Young Americans

American kids and their parents navigating the twenty-first century.

We are always amused

Kids are always amused; is this a problem?


Well, it's been a while, but your faithful correspondent has been doing fieldwork! That means in this case I have been spending time with my baby relatives, observing their little ways "up close and personal," as they used to say on TV. My own babies are long since grown up, in body if not always in spirit, so I always relish the opportunity to watch young families living their lives in real time. In the present case, spending some days at a vacation house with four children under the age of six was a real eye-opener (and a real ear-opener, especially in the wee hours of the morning...but I digress).

One of the things that has changed- gradually changed, but changed nevertheless, in the last decade- is the fact that new equipment for young is so amusing. I offer here a few examples: a plastic drinking bottle equipped with a cover and a straw designed for easy drinking. But it is also designed with a cute little whistle that makes a cute noise every time the child stops sucking the straw. The cute noise has no function, except to be cool, to amuse, to add a little fillip of entertainment to the pedestrian business of drinking from a cup.

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Then there are the shoes, more and more of which do non-shoe things: they light up, they make little musical noises, they do all kinds of things to amuse. After a while they are so amusing they can actually get a little boring: they are kind of like bad comics who tell the same jokes over and over again, the Henny Youngmans of the kid-shoe world. This is just to say that they are not yet programmable, with a set of entertainment options and a "shuffle" function, although it is only a matter of time before children do have such shoes. Right now, they still do a lot more than shoes have ever done, even if they do it over and over.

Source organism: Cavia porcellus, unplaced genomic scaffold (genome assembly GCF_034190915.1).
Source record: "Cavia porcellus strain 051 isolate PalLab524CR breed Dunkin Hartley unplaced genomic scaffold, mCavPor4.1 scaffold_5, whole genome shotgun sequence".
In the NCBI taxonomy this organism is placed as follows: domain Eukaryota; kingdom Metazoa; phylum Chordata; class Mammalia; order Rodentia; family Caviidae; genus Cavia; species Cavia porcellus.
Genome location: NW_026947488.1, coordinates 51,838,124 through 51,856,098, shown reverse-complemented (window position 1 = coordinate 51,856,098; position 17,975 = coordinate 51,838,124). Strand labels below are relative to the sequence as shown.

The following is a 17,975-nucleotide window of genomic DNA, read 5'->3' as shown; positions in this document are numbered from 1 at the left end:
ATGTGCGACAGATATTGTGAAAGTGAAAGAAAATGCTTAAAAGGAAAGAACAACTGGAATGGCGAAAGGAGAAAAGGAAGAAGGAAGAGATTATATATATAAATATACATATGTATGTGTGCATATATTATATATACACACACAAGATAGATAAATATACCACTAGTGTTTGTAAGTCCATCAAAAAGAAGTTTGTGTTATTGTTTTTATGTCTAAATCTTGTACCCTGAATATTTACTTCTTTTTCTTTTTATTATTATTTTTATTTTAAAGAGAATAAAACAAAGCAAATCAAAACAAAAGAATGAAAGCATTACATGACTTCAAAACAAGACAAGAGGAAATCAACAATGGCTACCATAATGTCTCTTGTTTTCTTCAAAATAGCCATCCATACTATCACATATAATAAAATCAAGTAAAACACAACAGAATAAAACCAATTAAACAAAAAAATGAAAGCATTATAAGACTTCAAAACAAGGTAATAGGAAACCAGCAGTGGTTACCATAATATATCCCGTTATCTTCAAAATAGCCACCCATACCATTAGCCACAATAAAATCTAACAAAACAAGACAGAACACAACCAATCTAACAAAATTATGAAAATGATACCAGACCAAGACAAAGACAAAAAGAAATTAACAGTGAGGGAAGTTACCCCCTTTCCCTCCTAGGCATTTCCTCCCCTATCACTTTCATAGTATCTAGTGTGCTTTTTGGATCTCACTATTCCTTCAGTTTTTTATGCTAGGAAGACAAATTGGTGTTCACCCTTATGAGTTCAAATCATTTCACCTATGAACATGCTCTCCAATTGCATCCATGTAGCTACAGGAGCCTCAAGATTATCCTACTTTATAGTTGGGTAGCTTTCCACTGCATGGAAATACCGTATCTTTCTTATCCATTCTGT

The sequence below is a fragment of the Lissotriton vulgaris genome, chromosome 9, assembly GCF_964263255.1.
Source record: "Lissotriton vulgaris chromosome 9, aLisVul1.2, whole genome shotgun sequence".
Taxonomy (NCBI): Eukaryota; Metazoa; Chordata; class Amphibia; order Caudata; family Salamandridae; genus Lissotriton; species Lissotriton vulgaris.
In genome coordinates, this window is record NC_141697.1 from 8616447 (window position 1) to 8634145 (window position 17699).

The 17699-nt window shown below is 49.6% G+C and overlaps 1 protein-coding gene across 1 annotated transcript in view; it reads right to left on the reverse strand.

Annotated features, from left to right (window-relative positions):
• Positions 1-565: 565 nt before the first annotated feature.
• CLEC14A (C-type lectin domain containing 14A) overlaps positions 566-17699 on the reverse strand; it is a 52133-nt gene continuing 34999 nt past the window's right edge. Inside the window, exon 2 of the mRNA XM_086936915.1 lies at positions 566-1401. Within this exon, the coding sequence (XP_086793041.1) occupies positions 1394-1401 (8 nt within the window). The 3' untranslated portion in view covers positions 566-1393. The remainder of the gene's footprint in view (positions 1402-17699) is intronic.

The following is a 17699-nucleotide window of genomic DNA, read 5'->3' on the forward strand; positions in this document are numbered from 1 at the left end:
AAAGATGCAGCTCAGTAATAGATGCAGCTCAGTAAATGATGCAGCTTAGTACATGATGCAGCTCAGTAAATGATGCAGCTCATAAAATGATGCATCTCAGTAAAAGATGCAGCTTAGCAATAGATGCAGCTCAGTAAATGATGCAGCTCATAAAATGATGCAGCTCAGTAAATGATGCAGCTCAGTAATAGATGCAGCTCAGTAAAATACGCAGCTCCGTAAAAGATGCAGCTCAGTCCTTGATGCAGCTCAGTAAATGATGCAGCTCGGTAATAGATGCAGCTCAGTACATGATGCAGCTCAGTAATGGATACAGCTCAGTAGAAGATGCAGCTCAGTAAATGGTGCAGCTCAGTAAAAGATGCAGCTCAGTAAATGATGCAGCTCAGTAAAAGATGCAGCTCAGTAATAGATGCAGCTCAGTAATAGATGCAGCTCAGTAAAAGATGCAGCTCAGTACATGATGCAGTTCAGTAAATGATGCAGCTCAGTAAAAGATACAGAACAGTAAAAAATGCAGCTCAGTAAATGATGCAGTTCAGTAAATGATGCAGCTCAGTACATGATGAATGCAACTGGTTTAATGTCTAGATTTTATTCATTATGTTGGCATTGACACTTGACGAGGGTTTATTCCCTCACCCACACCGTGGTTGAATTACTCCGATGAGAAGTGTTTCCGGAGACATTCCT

Is this something new? In degree, yes, but not in kind. Our basic education in art history informs us of all the utilitarian objects that have been made amusing over the centuries: pitchers in the shapes of frogs, knives with snake handles, and so on. Upper-class people (and upper middle-class people, when they appeared on the historical stage) have always had a taste for the amusing object: where would P. G. Wodehouse be without his ubiquitous cow-creamers? People have always found it diverting to blur the lines between the functional and the decorative, and as long as the object remains truly functional (as a pitcher, or a knife, or a creamer, or a plastic cup or a shoe) who cares? Contemporary technology just makes it cheaper, and therefore easier and more widespread, for kids' stuff to call attention to itself.

But does it change the kid? Are we subtly raising the bar for everyday objects, or for our children's own expectations of amusement? Will they slowly come to expect every single object- every pencil, every cup, every sock- to contribute to the general hilarity? Will they be more easily bored? Hard to say. Kids being kids, they may eventually rebel against the Baroque splendor of their childhood objects: the popularity of plainer-than-thou American apparel V-necks among post-adolescent hipsters may be just the kind of thing we would expect.

I was still mulling this over when we went to a special dinner without the charming and delightful children. But then the lovely waitress announced the dessert choices: "Tonight we're doing a triple chocolate mousse with a salted-pretzel crust and candied hazelnuts; a raspberry polenta cake with home-made sweet-corn ice cream; and a crème fraiche panna cotta with local blackberries and blackberry coulis," and I thought maybe I had my answer.

David Anderegg, Ph.D., is a clinical and developmental psychologist on the faculty of Bennington College and a child therapist in private practice in Lenox, Massachusetts.

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